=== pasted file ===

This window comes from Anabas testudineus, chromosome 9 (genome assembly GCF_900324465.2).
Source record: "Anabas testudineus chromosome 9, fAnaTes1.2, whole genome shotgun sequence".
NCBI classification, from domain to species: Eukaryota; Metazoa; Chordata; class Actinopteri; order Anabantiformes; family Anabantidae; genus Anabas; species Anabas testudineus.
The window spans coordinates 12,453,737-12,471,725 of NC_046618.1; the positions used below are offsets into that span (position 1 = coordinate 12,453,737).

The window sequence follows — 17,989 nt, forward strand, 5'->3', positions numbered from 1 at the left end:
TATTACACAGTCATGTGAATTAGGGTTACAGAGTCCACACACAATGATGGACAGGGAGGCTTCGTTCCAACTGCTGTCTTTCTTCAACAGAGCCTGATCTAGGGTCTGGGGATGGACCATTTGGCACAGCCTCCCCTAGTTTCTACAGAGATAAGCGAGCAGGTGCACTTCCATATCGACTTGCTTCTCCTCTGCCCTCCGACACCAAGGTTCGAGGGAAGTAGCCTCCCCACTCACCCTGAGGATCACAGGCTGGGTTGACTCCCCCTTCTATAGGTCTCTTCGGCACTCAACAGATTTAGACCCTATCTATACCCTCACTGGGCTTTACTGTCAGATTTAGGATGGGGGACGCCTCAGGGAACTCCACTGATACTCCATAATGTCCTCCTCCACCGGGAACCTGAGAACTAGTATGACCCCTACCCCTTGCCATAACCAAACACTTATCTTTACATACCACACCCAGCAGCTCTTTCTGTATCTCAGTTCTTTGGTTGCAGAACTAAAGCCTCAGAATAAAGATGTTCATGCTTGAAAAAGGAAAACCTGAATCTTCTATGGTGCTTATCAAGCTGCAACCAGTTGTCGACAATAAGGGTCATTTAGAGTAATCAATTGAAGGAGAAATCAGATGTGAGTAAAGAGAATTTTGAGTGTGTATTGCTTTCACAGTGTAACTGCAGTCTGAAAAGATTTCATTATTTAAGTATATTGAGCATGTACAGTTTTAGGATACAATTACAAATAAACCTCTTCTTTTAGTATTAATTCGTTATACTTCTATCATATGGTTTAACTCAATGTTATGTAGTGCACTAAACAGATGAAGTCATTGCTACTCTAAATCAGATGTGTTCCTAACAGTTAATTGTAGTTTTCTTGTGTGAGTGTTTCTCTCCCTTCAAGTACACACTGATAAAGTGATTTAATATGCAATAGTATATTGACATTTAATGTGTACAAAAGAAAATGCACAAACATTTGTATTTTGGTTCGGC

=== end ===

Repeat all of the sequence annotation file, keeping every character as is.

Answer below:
This window comes from Anabas testudineus, chromosome 9 (genome assembly GCF_900324465.2).
Source record: "Anabas testudineus chromosome 9, fAnaTes1.2, whole genome shotgun sequence".
NCBI classification, from domain to species: Eukaryota; Metazoa; Chordata; class Actinopteri; order Anabantiformes; family Anabantidae; genus Anabas; species Anabas testudineus.
The window spans coordinates 12,453,737-12,471,725 of NC_046618.1; the positions used below are offsets into that span (position 1 = coordinate 12,453,737).

The window sequence follows — 17,989 nt, forward strand, 5'->3', positions numbered from 1 at the left end:
TATTACACAGTCATGTGAATTAGGGTTACAGAGTCCACACACAATGATGGACAGGGAGGCTTCGTTCCAACTGCTGTCTTTCTTCAACAGAGCCTGATCTAGGGTCTGGGGATGGACCATTTGGCACAGCCTCCCCTAGTTTCTACAGAGATAAGCGAGCAGGTGCACTTCCATATCGACTTGCTTCTCCTCTGCCCTCCGACACCAAGGTTCGAGGGAAGTAGCCTCCCCACTCACCCTGAGGATCACAGGCTGGGTTGACTCCCCCTTCTATAGGTCTCTTCGGCACTCAACAGATTTAGACCCTATCTATACCCTCACTGGGCTTTACTGTCAGATTTAGGATGGGGGACGCCTCAGGGAACTCCACTGATACTCCATAATGTCCTCCTCCACCGGGAACCTGAGAACTAGTATGACCCCTACCCCTTGCCATAACCAAACACTTATCTTTACATACCACACCCAGCAGCTCTTTCTGTATCTCAGTTCTTTGGTTGCAGAACTAAAGCCTCAGAATAAAGATGTTCATGCTTGAAAAAGGAAAACCTGAATCTTCTATGGTGCTTATCAAGCTGCAACCAGTTGTCGACAATAAGGGTCATTTAGAGTAATCAATTGAAGGAGAAATCAGATGTGAGTAAAGAGAATTTTGAGTGTGTATTGCTTTCACAGTGTAACTGCAGTCTGAAAAGATTTCATTATTTAAGTATATTGAGCATGTACAGTTTTAGGATACAATTACAAATAAACCTCTTCTTTTAGTATTAATTCGTTATACTTCTATCATATGGTTTAACTCAATGTTATGTAGTGCACTAAACAGATGAAGTCATTGCTACTCTAAATCAGATGTGTTCCTAACAGTTAATTGTAGTTTTCTTGTGTGAGTGTTTCTCTCCCTTCAAGTACACACTGATAAAGTGATTTAATATGCAATAGTATATTGACATTTAATGTGTACAAAAGAAAATGCACAAACATTTGTATTTTGGTTCGGC